We have no idea what the details are in this so-called deal. They’ve talked about a compromise deal that would produce $3trn in savings from spending cuts and just hazy promises of new revenue in the future. Let’s tell the truth, the Republicans want no new revenue coming in at all. That is their mission.
But if President Obama goes after something like this, he will need Republican votes to get it. That reminds me of the last great showdown over deficits: the 1990 budget deal, his “No new taxes!!” pledge and cut a sweeping deficit reduction deal with congressional Democrats. That tormented Bush in different ways for the rest of his time in office.
That ’90 agreement was the products of six month of negotioations between Bush and a bipartisan group of congressional leaders. Deficits were soaring and Democrats, who at that time controlled both houses of Congress, demanded that any plan include a significant revenue part. Does that sound familiar? Regardless of his campaign promise of no new taxes, Bush was more practical and willing to go along. So were Bob Dole and Bob Michel, the practical conservatives who led the GOP in the House and Senate.
The spectacle came in two parts. First, the plan was drawn up that relied on fees, excise taxes, cuts in social welfare programs, and new restrictions on tax deductions. The plan was to cut the deficit by $500 billion over five years, with the idea that Bush would be able to say that he hadn’t raised income tax rates on anyone. Also, to keep conservative Republicans in the House in line. But, the Democrats got mad, they believed that this deal put too much on the middle-class and the poor. Then there was the shooting star, Hooting Newt who urged the conservatives on. In October ’90 the deal when down in flames.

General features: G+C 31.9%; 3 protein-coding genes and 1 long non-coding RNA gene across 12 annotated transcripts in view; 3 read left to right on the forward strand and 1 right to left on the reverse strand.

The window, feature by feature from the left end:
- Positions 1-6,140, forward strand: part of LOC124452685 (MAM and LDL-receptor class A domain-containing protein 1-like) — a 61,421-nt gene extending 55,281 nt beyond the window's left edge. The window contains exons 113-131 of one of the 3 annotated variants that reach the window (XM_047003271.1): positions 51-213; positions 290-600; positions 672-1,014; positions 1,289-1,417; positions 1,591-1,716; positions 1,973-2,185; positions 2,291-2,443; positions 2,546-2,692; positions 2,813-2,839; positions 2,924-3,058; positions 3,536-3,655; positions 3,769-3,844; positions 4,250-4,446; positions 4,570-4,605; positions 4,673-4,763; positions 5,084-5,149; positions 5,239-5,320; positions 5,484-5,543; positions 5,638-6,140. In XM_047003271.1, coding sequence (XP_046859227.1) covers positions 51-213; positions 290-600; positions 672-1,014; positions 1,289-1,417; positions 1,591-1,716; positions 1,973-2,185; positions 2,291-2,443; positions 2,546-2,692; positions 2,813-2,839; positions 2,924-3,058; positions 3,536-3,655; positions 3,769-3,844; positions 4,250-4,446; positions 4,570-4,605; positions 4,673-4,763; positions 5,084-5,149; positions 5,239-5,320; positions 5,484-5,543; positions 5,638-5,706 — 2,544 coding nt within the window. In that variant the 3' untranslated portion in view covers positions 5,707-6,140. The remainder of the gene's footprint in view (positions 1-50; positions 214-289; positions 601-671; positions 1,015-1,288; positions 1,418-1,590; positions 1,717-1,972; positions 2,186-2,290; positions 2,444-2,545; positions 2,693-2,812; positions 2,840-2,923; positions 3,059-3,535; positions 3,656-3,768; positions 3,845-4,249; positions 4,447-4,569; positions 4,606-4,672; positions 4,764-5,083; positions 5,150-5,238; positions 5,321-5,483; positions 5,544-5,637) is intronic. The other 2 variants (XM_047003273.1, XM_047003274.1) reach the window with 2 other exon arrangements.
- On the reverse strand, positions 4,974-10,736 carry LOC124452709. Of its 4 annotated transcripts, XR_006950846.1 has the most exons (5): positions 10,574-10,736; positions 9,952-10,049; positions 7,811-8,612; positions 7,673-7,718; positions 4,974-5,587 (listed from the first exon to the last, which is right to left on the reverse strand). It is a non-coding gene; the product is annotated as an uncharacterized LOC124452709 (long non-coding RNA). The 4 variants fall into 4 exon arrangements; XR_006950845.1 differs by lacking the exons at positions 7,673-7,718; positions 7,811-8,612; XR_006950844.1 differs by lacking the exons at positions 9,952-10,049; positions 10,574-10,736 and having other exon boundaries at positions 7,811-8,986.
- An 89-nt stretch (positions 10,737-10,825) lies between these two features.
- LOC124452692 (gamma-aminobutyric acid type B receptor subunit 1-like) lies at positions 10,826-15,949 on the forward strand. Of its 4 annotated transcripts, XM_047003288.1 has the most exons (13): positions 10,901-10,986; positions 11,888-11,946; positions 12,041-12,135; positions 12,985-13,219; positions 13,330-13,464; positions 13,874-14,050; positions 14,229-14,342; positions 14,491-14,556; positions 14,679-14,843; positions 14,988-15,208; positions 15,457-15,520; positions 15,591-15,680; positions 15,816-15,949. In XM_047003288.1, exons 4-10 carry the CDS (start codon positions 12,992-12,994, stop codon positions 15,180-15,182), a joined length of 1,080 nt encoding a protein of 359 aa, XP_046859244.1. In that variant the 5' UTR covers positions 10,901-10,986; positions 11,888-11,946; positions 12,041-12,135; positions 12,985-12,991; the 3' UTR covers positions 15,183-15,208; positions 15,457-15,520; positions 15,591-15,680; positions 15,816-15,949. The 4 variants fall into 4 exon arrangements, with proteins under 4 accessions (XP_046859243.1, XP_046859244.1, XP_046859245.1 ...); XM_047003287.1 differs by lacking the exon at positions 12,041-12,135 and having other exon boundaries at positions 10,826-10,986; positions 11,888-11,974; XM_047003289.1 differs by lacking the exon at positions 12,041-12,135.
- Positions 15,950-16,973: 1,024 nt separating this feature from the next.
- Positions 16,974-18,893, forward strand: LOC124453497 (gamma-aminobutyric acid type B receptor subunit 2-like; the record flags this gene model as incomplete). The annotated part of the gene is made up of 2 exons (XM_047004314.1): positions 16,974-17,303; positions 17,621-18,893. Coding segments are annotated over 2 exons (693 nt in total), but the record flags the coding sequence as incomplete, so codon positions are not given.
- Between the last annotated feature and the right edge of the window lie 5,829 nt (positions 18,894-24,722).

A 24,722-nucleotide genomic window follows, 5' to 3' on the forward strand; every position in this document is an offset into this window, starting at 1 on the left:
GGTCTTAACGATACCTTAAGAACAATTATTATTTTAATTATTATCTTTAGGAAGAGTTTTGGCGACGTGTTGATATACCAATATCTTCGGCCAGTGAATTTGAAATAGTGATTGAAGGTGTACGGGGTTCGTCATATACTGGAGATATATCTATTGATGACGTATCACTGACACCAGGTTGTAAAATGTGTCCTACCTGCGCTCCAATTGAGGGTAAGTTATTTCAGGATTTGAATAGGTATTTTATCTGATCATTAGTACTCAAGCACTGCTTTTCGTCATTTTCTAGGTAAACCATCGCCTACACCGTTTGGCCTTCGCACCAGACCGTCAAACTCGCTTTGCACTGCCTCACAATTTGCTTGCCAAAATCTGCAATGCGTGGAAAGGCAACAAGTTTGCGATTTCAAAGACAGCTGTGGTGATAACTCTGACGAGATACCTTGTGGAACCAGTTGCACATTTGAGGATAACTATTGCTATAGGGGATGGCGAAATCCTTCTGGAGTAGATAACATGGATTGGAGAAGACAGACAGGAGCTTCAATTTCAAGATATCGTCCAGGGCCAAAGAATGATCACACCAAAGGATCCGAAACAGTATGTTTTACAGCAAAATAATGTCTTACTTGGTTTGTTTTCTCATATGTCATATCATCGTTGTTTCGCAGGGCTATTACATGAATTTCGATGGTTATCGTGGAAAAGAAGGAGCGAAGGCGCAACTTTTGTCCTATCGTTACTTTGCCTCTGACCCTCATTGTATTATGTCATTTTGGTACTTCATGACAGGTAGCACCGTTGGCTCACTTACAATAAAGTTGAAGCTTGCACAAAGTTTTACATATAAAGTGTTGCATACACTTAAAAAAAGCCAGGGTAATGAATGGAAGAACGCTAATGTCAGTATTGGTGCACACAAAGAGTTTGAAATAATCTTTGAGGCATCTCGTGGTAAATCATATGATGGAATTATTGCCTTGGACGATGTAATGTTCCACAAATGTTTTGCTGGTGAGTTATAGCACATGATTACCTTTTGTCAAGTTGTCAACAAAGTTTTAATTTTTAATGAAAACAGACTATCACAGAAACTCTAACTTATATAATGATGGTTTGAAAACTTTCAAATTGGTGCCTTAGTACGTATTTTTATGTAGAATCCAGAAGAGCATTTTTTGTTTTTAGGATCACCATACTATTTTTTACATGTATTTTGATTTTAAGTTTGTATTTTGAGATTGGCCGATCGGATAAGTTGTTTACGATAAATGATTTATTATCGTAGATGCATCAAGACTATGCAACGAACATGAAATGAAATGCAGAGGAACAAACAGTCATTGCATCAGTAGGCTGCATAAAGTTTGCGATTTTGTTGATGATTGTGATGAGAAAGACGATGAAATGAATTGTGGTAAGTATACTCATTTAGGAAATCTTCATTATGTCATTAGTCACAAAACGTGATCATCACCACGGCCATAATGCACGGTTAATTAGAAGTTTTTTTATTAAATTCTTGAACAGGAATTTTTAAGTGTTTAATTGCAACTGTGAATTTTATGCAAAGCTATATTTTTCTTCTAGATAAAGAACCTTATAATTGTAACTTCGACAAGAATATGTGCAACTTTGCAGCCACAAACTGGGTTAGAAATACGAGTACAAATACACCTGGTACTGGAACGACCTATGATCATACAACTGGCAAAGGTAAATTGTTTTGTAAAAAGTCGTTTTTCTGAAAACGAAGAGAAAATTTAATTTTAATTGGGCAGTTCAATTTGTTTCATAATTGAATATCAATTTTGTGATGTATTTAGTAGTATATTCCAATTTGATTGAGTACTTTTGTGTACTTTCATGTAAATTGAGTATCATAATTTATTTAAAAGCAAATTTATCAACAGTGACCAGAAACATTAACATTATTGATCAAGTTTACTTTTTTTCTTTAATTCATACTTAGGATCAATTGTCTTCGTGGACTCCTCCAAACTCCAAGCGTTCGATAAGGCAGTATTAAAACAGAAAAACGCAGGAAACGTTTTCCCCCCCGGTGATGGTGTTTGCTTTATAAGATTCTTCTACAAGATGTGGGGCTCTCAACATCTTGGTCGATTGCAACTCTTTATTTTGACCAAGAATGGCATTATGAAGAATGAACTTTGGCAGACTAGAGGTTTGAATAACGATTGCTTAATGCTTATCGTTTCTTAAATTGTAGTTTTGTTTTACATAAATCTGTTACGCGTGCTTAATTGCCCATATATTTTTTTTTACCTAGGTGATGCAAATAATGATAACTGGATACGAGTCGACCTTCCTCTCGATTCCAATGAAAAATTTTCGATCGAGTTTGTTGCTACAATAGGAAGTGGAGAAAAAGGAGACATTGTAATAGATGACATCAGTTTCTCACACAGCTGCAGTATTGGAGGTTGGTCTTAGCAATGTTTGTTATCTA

Then came the government shutdown. Bush’s approval ratings dived. Then he agreed to a plan that moved more the burden to the wealthy by raising the top marginal income tax rate from 28 to 31 percent.
The war was on. Republicans marked Bush a sellout. The bill passed and Bush signed it.
Bush had become a supply side theory believer, despite calling Ronald Reagan’s theory “voodoo economics.” But Bush, with this ’90 budget proved that he was a pretender. The first Gulf War made him a hero again. Then the economy tanked.
“Read our lips!” was the cry. He made a terrible mistake making the “Read my lips” promise.
Can Obama , if he goes after a deal that alienates his own party, will he face similar repercussions. Namely, be a one-term president?
A lesson from Bush is that a president can get away with alienating his base if he is still popular. If Obama take a hit with his base in the next few weeks, there won’t be much long-term damage if the economy returns to life. This has been true for just about every challenge he has faced during his presidency.
Now, we are doing it all over again in many ways. We had Hootin’ Newt and now he is gone. What can the future hold Cryin’ Boehner?
This is Boehner’s test as to what Speaker of the House he would be. He has been lacking and gutless. He can cry, but he as yet does not know how to speak.